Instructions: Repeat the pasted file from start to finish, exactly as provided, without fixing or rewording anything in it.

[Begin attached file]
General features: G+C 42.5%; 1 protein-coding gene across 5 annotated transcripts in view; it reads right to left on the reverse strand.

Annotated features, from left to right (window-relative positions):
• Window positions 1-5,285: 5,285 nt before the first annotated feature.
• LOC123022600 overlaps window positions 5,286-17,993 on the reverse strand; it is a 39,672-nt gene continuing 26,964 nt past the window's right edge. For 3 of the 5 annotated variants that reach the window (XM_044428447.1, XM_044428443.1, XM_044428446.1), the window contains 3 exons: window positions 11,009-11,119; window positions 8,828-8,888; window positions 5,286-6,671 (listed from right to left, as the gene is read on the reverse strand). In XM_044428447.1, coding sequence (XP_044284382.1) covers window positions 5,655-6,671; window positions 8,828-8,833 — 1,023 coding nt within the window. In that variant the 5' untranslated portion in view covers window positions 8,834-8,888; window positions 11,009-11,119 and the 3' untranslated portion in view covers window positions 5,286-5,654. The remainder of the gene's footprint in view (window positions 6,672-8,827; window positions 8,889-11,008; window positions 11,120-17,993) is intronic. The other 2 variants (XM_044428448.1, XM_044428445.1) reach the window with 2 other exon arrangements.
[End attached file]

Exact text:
General features: G+C 42.5%; 1 protein-coding gene across 5 annotated transcripts in view; it reads right to left on the reverse strand.

Annotated features, from left to right (window-relative positions):
• Window positions 1-5,285: 5,285 nt before the first annotated feature.
• LOC123022600 overlaps window positions 5,286-17,993 on the reverse strand; it is a 39,672-nt gene continuing 26,964 nt past the window's right edge. For 3 of the 5 annotated variants that reach the window (XM_044428447.1, XM_044428443.1, XM_044428446.1), the window contains 3 exons: window positions 11,009-11,119; window positions 8,828-8,888; window positions 5,286-6,671 (listed from right to left, as the gene is read on the reverse strand). In XM_044428447.1, coding sequence (XP_044284382.1) covers window positions 5,655-6,671; window positions 8,828-8,833 — 1,023 coding nt within the window. In that variant the 5' untranslated portion in view covers window positions 8,834-8,888; window positions 11,009-11,119 and the 3' untranslated portion in view covers window positions 5,286-5,654. The remainder of the gene's footprint in view (window positions 6,672-8,827; window positions 8,889-11,008; window positions 11,120-17,993) is intronic. The other 2 variants (XM_044428448.1, XM_044428445.1) reach the window with 2 other exon arrangements.